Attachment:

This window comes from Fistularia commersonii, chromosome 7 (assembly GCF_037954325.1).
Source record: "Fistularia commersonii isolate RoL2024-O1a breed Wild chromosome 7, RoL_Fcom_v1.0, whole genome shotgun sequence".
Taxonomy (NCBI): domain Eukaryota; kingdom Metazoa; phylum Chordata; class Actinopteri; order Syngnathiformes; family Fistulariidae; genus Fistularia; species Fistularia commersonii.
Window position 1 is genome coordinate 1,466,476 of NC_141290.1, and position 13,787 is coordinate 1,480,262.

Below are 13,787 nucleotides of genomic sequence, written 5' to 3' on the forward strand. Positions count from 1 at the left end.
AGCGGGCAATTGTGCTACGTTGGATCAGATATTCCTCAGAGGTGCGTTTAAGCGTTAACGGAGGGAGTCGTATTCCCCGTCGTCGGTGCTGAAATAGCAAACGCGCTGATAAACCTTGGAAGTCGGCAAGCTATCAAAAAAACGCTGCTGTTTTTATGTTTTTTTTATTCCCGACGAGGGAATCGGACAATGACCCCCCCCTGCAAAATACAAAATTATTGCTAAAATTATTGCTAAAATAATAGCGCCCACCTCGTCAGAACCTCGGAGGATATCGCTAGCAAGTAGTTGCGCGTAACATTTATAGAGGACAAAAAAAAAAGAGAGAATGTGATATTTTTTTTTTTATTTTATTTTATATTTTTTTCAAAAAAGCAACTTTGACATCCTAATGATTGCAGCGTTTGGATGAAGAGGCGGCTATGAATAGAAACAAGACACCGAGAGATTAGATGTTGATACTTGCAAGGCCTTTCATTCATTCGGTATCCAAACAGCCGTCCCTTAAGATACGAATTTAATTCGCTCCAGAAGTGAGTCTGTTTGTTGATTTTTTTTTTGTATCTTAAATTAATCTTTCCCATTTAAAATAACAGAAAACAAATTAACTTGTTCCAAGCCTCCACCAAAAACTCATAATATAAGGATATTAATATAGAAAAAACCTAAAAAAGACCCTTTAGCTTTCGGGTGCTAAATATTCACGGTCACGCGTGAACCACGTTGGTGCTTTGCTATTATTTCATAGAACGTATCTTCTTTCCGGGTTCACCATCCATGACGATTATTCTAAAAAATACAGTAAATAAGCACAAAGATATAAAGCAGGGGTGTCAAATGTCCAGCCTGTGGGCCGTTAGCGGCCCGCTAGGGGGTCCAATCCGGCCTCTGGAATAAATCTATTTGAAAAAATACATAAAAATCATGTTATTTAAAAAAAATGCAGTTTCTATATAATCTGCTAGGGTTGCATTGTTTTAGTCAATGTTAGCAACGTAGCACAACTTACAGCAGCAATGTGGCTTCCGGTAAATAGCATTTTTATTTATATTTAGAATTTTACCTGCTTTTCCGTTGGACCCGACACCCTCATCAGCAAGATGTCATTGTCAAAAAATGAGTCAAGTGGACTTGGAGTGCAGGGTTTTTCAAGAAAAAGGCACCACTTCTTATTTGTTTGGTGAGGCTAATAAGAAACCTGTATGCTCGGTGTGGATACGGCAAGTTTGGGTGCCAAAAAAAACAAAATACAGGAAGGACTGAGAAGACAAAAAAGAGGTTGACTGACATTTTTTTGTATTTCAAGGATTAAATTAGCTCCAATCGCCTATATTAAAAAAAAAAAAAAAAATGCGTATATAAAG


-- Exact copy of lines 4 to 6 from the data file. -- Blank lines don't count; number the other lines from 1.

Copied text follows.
Window position 1 is genome coordinate 1,466,476 of NC_141290.1, and position 13,787 is coordinate 1,480,262.

Below are 13,787 nucleotides of genomic sequence, written 5' to 3' on the forward strand. Positions count from 1 at the left end.
AGCGGGCAATTGTGCTACGTTGGATCAGATATTCCTCAGAGGTGCGTTTAAGCGTTAACGGAGGGAGTCGTATTCCCCGTCGTCGGTGCTGAAATAGCAAACGCGCTGATAAACCTTGGAAGTCGGCAAGCTATCAAAAAAACGCTGCTGTTTTTATGTTTTTTTTATTCCCGACGAGGGAATCGGACAATGACCCCCCCCTGCAAAATACAAAATTATTGCTAAAATTATTGCTAAAATAATAGCGCCCACCTCGTCAGAACCTCGGAGGATATCGCTAGCAAGTAGTTGCGCGTAACATTTATAGAGGACAAAAAAAAAAGAGAGAATGTGATATTTTTTTTTTTATTTTATTTTATATTTTTTTCAAAAAAGCAACTTTGACATCCTAATGATTGCAGCGTTTGGATGAAGAGGCGGCTATGAATAGAAACAAGACACCGAGAGATTAGATGTTGATACTTGCAAGGCCTTTCATTCATTCGGTATCCAAACAGCCGTCCCTTAAGATACGAATTTAATTCGCTCCAGAAGTGAGTCTGTTTGTTGATTTTTTTTTTGTATCTTAAATTAATCTTTCCCATTTAAAATAACAGAAAACAAATTAACTTGTTCCAAGCCTCCACCAAAAACTCATAATATAAGGATATTAATATAGAAAAAACCTAAAAAAGACCCTTTAGCTTTCGGGTGCTAAATATTCACGGTCACGCGTGAACCACGTTGGTGCTTTGCTATTATTTCATAGAACGTATCTTCTTTCCGGGTTCACCATCCATGACGATTATTCTAAAAAATACAGTAAATAAGCACAAAGATATAAAGCAGGGGTGTCAAATGTCCAGCCTGTGGGCCGTTAGCGGCCCGCTAGGGGGTCCAATCCGGCCTCTGGAATAAATCTATTTGAAAAAATACATAAAAATCATGTTATTTAAAAAAAATGCAGTTTCTATATAATCTGCTAGGGTTGCATTGTTTTAGTCAATGTTAGCAACGTAGCACAACTTACAGCAGCAATGTGGCTTCCGGTAAATAGCATTTTTATTTATATTTAGAATTTTACCTGCTTTTCCGTTGGACCCGACACCCTCATCAGCAAGATGTCATTGTCAAAAAATGAGTCAAGTGGACTTGGAGTGCAGGGTTTTTCAAGAAAAAGGCACCACTTCTTATTTGTTTGGTGAGGCTAATAAGAAACCTGTATGCTCGGTGTGGATACGGCAAGTTTGGGTGCCAAAAAAAACAAAATACAGGAAGGACTGAGAAGACAAAAAAGAGGTTGACTGACATTTTTTTGTATTTCAAGGATTAAATTAGCTCCAATCGCCTATATTAAAAAAAAAAAAAAAAATGCGTATATAAAG